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Princess Mononoke

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Princess Mononoke

Hayao Miyazaki has long been acknowledged as a master animator. Some have referred to him as the modern day Japanese Walt Disney. There is no question that his storytelling ability is both masterful and captivating, but nowhere do we see these qualities combined with a depth of historical understanding as we do in his magnum opus, Princess Mononoke. This 1997 film carefully blends folklore, mythology and history into an artful and entertaining epoch that can be best described as a historical fantasy anime.
The film, entitled Mononoke Hime, (Spirit/Monster Princess) in Japan, tells the fictional story of the last Emishi prince, Ashitaka, and his journey through a fantasy realm where man and nature are at war. Miyazaki uses the Muromachi Period (1336-1573) as a setting and metaphor for the conflict and confusion from which the story springs. By making the protagonist a member of the Emishi clan, the filmmaker sets him up as an outsider who is destined to view the world “with eyes unclouded by hate.”
The story opens when Ashitaka’s village is attacked by a forest god that has been turned into a monster, or onryo, by a small ball of iron embedded in his heart. Ashitaka saves his village by killing the creature, but his arm is cursed by its touch. The curse not only causes his self-banishment from his people, but will slowly and painfully kill him. He chooses to set himself the quest of discovering the source of the iron ball even as he hopes to possibly find a cure for the curse.
In his journey across Muromachi era Japan, he comes across a village being devastated by samurai. When confronted by them he attempts to escape, killing three of them in the process thanks to the power of his cursed arm. For a short time, he travels with a self-proclaimed monk who has a wry sense of humor and dreams of gaining wealth from the Emperor by killing the great forest spirit, Tatarugami. Eventually he finds his way to an ancient forest filled with Kami, Animal gods, Kodama, and Mononoke.
Traveling through the forest, he comes across two badly injured men and pauses to help them. Discovering they are from a village called Iron Town, or Tataraba, he pauses in his journey in order to take them home. Arriving in Iron Town, he meets its leader, Lady Eboshi, the daughter of a samurai. Here at Tataraba she has gathered all the unwanted of society, ex-prostitutes, lepers, burakumin, all of whom she treats with care and respect and who, in return, give her unwavering loyalty. The principle export produced here is iron, and in the process of mining it, the townspeople have devastated the forest, much to the ire of the Forest gods. Led by San, a feral human girl raised by the great wolves of the forest, the spirit gods are fighting back, putting Iron Town under perpetual siege.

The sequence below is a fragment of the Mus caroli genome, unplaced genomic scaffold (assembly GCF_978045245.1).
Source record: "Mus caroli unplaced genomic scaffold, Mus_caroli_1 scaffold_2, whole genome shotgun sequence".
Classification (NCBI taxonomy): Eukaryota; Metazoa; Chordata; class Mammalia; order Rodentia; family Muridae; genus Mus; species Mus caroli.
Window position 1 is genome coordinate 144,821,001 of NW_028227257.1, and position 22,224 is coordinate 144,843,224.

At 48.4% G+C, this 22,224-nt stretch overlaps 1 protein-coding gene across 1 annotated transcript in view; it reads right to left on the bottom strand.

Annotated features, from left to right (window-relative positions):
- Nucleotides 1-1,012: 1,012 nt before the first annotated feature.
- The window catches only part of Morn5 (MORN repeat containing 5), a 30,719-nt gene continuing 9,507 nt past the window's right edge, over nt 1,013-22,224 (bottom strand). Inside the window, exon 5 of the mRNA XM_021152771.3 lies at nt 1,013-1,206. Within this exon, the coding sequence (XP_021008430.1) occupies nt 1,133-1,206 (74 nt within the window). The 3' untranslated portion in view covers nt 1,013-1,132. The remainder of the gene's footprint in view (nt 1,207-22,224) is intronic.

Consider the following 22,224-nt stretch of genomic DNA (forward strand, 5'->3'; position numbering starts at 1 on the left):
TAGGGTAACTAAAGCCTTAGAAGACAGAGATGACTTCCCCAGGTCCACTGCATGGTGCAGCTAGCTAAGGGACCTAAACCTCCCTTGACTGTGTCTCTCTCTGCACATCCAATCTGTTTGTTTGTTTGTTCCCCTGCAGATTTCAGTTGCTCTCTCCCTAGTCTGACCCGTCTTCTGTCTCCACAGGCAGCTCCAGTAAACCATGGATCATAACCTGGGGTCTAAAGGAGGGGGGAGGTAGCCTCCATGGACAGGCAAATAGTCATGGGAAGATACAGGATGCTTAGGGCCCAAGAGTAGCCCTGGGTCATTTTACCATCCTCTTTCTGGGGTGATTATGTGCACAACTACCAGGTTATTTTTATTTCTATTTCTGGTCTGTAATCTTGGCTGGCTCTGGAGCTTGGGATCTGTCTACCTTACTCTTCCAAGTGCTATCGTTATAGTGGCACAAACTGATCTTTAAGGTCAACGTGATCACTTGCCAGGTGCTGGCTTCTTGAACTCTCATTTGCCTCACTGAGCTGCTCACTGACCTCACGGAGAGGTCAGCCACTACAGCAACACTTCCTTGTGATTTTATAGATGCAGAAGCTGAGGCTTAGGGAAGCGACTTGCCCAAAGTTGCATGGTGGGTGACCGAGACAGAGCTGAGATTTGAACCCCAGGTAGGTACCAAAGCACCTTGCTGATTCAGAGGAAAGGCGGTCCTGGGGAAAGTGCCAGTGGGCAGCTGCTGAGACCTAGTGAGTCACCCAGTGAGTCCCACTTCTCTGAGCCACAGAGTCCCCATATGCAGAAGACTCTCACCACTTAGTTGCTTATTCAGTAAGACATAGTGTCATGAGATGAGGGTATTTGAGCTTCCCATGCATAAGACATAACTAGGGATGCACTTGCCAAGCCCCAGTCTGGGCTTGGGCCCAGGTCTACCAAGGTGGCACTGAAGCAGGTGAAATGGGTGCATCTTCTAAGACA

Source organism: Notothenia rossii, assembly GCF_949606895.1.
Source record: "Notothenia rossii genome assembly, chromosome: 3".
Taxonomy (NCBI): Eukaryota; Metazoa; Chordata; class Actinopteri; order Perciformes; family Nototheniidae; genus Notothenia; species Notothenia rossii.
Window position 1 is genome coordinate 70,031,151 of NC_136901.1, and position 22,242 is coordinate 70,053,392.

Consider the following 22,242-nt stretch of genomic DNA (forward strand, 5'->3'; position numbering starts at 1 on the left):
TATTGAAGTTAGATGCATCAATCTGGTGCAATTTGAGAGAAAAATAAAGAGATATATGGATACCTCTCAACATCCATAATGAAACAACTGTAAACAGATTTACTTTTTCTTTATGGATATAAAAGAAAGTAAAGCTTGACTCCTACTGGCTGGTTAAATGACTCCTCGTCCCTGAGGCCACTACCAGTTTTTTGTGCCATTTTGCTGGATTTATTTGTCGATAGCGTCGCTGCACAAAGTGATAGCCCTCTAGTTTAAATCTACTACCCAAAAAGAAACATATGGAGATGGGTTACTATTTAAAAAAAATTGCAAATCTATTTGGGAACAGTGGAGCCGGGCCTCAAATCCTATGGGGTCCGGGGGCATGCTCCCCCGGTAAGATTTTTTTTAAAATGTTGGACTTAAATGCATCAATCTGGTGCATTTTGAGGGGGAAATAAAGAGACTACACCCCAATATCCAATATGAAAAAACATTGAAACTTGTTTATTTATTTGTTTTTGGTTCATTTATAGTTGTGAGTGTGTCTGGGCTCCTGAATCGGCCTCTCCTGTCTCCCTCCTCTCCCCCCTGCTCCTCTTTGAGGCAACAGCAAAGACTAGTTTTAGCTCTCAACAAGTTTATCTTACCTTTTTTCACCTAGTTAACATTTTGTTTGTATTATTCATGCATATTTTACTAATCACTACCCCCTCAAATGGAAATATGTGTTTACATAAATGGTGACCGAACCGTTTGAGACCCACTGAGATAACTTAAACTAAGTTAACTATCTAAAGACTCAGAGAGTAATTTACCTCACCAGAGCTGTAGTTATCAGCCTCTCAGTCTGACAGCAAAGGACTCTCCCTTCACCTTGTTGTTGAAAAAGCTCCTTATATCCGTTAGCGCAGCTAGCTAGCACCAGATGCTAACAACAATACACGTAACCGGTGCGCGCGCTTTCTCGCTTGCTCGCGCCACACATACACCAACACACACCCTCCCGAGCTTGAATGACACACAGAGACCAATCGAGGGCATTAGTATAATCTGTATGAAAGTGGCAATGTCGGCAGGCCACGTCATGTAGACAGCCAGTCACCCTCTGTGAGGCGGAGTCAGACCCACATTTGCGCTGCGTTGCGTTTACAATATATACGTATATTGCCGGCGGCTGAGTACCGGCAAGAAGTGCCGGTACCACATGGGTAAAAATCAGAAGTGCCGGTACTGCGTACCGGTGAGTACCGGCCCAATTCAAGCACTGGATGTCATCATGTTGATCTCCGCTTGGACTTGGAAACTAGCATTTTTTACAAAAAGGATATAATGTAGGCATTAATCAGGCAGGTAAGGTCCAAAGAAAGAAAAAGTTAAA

Here then is the central conflict, a war between San, representing nature, and Lady Eboshi, representing technology. Into this comes Ashitaka who finds himself engaged in his own struggle to help the two sides put aside their hate and come to an understanding. As an outsider, he is uniquely placed to be able to see the truth behind their fight. Neither San, who cannot see her own humanity, believing herself to be a wolf, nor Eboshi, a leader passionately dedicated to the survival of her town, are wholly evil. No character within this story is, except for perhaps the distant and never seen Emperor whose influence sparks much of the conflict. There is no black and white, only subtle variations of gray.

As an enrichment tool, this film is excellent in its depiction of Japanese culture and history and would be quite useful in helping students understand much of the culture of pre-industrial Japan. Miyazaki weaves these elements together into a rich tapestry that has depth and meaning students will find themselves eager to explore. The English language adaptation, written with the assistance of author Neil Gaiman, captures much of this flavor with a carefully chosen vocabulary that matches the cultural elements with the language effectively. There is also a version of the film that contains cultural subtitles that help explain much of the background and meaning behind the character’s actions. As an educator, this is the version that I would use. Unfortunately, since the Disney issued DVDs came out, I have been unable to find this particular copy of the film. It is out there, and I am still searching for it. It’s worth the effort.

Jim Hayden
edited by jhayden on 6/15/2017
edited by jhayden on 6/15/2017